Day Five we made it to Abilene, Kansas, a beautiful part of the country—rolling emerald green hills– specifically to visit the Eisenhower Presidential Library and Museum at his boyhood home. We spent most of the time at the museum amazed at all his accomplishments…and all we had forgotten. Things like starting the US interstate highway system, the National Parks Service, establishing the Alaskan Wilderness Refuge, appointing the second woman cabinet member in history to head his newly established Dept. of Health, Education and Welfare, the end of the Korean War, Civil Rights legislation, not to mention listening to his visionary farewell speech, which could be given today. In it he warned of the dangers of an unchecked military-industrial complex, the need for global cooperation and cautioned against plundering our natural resources. A great afternoon.
From there, we headed to the Brookfield Inn—the home of the famous Abilene chicken dinner. Fun and good home cooking, but who knew the best awaited us back at the RV park!
Earlier Fiday morning we were awakened by the smell of hickory smoke. Turns out the RV Park is hoppin’ on the weekend. It’s home to many contractors working at Ft. Reilly, a little community. In chatting with our neighbors, they said a brother was graduating from KS tomorrow and they were barbecueing all day preparing for the event. A local resident brought his grill wagon and “fired ‘er up!” They offered to smoke something for us and suggested we pick up a pork loin in town while sighseeing. So, after our chicken dinner, we brought our new RV friends a roast and some beer. We talked for two hours then were presented with the most tender, delicious smoked loin we have ever tasted, with their special rub and homemade sauce. They also shared burgers, ham, pork butt and tongue (my first try—quite good!) from the natural/organic animals they had raised. So, we thought we had eaten well at the “chicken place.” However, back in the RV camp was the true regional culinary highlight!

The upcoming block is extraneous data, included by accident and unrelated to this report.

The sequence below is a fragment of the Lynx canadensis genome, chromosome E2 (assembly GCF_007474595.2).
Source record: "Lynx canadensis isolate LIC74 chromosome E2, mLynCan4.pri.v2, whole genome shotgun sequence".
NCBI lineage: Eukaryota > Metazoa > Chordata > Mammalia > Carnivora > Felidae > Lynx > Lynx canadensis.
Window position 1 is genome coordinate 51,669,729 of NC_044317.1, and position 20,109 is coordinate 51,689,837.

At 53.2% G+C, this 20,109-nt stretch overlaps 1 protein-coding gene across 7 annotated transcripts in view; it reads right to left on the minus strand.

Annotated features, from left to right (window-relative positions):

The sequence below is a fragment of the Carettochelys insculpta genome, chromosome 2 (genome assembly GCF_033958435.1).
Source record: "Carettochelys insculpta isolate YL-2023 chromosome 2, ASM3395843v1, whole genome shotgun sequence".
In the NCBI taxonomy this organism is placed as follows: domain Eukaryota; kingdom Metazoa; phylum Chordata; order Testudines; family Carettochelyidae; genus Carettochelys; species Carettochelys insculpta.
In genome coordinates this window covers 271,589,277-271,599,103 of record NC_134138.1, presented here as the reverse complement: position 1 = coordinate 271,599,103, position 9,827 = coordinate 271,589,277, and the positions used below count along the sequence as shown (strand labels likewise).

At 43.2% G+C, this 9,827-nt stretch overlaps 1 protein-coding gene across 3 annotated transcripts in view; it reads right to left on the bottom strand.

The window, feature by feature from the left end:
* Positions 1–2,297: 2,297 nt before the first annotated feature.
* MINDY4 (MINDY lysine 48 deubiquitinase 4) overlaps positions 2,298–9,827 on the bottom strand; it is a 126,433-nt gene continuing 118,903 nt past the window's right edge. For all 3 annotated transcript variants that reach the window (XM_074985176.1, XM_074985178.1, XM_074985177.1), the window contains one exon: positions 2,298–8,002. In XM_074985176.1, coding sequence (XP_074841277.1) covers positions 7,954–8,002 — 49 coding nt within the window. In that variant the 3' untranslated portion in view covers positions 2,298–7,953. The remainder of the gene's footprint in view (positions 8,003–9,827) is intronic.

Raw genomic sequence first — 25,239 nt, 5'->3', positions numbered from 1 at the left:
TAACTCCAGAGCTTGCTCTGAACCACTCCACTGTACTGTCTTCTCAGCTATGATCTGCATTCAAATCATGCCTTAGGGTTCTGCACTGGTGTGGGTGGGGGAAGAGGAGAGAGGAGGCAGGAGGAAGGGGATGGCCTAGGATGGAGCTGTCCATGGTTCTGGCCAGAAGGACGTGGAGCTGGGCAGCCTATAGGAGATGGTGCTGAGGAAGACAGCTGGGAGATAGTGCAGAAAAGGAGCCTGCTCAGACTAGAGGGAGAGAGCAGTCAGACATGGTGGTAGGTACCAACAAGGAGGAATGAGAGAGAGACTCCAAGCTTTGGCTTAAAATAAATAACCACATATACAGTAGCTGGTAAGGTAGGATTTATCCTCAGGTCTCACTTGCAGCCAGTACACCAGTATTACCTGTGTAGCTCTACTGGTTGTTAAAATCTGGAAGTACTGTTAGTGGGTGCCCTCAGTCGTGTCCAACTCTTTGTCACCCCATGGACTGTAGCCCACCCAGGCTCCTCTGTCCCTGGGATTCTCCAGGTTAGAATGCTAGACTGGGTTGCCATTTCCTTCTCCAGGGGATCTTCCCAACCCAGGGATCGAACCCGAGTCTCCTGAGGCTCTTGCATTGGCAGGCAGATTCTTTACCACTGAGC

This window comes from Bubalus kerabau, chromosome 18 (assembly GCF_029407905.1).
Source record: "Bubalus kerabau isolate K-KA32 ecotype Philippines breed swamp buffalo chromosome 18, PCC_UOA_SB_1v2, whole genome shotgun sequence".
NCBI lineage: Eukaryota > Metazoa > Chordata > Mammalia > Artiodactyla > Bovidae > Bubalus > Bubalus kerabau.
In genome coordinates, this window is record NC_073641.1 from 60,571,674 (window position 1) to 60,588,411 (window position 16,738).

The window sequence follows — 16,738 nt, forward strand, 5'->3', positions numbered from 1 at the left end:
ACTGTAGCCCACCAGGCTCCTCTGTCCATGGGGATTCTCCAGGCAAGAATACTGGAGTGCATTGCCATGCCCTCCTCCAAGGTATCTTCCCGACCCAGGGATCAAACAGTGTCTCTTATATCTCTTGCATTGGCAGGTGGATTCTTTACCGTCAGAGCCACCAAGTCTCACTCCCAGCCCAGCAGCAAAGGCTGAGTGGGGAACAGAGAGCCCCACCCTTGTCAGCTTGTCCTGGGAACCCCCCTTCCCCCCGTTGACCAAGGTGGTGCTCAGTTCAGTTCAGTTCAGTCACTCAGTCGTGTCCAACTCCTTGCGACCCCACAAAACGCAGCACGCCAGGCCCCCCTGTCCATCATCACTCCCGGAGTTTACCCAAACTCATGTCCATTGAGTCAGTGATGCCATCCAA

Saturday we headed to Lamar, CO through the flattest, nothing-for-miles-and-miles landscape. Dry and windy.
We went by the controversial Sand Creek Massacre area, where over 120 Cheyenne died, and ended up at the RV Park and Horse Hotel—complete with a stable, paddock and two visiting horses. Charlie (our male Airedale) definitely thought the horses were the best!
Tomorrow we’re off for some shots of the Colorado sand dunes in Alamosa.